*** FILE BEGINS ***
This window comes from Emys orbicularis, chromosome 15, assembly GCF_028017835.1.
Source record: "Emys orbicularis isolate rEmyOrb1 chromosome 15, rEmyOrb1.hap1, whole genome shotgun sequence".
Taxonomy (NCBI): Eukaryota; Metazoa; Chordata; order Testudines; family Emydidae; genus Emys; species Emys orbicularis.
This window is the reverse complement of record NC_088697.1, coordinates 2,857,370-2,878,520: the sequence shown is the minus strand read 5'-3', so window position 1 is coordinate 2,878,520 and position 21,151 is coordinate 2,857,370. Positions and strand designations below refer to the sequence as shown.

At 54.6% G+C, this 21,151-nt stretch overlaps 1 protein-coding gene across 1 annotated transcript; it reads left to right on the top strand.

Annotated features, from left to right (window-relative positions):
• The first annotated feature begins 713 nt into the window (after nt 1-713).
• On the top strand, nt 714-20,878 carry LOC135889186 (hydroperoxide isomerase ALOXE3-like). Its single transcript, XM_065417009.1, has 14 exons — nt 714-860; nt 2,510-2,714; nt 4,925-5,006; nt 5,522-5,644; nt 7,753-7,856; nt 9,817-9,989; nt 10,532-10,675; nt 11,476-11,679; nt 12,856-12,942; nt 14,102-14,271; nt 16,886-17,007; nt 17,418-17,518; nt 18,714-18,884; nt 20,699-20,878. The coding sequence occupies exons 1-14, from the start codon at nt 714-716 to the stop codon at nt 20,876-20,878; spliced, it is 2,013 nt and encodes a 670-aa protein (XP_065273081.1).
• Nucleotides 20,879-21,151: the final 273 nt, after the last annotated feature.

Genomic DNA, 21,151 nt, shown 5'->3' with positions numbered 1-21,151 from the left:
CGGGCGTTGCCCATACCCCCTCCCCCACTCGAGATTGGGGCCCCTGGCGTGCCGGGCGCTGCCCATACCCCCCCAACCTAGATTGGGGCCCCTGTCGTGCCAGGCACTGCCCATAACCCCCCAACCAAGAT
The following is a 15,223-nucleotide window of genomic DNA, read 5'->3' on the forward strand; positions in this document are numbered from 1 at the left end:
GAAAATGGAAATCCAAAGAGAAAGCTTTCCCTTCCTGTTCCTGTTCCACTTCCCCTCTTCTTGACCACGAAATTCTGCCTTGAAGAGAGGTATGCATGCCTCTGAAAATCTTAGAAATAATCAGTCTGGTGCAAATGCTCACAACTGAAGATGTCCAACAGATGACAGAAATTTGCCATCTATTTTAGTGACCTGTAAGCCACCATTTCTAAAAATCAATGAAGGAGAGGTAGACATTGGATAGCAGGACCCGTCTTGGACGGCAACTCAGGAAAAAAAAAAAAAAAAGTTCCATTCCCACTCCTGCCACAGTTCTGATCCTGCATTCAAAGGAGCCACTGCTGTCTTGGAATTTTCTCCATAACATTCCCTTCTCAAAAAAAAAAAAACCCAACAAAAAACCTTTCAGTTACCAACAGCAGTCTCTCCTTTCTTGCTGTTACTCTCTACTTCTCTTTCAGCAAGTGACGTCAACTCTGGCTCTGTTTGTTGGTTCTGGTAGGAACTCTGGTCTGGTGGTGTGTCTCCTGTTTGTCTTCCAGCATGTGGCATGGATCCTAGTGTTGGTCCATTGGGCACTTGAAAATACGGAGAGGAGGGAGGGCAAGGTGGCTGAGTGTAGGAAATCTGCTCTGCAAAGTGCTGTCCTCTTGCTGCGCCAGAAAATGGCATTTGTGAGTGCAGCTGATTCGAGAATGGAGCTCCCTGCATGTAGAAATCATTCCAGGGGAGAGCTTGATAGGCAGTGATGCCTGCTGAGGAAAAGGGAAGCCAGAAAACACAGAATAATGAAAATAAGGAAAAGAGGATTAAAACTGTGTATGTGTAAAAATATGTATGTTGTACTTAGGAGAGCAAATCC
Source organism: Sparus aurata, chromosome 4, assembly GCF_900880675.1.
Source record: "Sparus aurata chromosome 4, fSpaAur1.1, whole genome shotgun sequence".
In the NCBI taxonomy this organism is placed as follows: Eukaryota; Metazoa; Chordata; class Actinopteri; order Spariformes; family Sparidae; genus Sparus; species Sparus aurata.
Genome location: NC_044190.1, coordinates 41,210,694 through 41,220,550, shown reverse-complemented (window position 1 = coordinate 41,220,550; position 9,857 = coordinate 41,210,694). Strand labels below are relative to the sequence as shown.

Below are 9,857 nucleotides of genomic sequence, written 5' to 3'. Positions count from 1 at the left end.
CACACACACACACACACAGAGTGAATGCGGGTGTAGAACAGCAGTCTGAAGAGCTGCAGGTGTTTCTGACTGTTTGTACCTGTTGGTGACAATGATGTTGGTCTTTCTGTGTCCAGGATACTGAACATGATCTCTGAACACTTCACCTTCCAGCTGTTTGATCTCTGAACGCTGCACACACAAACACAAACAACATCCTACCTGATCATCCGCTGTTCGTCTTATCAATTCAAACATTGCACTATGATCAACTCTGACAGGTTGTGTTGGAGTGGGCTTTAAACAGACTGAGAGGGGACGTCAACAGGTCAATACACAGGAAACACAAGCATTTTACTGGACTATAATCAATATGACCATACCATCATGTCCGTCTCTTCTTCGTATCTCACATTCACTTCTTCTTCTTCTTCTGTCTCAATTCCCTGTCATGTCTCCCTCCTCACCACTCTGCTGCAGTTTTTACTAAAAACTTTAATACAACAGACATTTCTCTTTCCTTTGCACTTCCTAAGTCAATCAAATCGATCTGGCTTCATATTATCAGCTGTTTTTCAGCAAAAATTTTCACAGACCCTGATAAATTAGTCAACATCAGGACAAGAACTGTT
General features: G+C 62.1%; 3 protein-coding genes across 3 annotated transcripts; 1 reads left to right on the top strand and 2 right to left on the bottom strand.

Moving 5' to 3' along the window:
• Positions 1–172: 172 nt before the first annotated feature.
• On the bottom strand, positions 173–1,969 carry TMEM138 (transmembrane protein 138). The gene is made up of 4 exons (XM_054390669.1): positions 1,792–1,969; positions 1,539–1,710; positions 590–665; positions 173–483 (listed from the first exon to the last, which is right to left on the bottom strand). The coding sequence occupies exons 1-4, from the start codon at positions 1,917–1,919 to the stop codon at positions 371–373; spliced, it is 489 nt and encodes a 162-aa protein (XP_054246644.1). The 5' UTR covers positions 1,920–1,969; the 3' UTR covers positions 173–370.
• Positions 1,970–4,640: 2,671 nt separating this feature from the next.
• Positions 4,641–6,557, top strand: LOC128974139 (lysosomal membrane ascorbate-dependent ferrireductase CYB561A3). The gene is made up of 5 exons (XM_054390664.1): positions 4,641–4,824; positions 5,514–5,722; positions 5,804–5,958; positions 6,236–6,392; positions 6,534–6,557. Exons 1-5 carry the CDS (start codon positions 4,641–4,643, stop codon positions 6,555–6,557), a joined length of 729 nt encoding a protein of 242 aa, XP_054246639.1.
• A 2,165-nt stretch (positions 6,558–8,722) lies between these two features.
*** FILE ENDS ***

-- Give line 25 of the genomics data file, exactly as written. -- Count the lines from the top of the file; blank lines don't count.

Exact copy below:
• Positions 4,641–6,557, top strand: LOC128974139 (lysosomal membrane ascorbate-dependent ferrireductase CYB561A3). The gene is made up of 5 exons (XM_054390664.1): positions 4,641–4,824; positions 5,514–5,722; positions 5,804–5,958; positions 6,236–6,392; positions 6,534–6,557. Exons 1-5 carry the CDS (start codon positions 4,641–4,643, stop codon positions 6,555–6,557), a joined length of 729 nt encoding a protein of 242 aa, XP_054246639.1.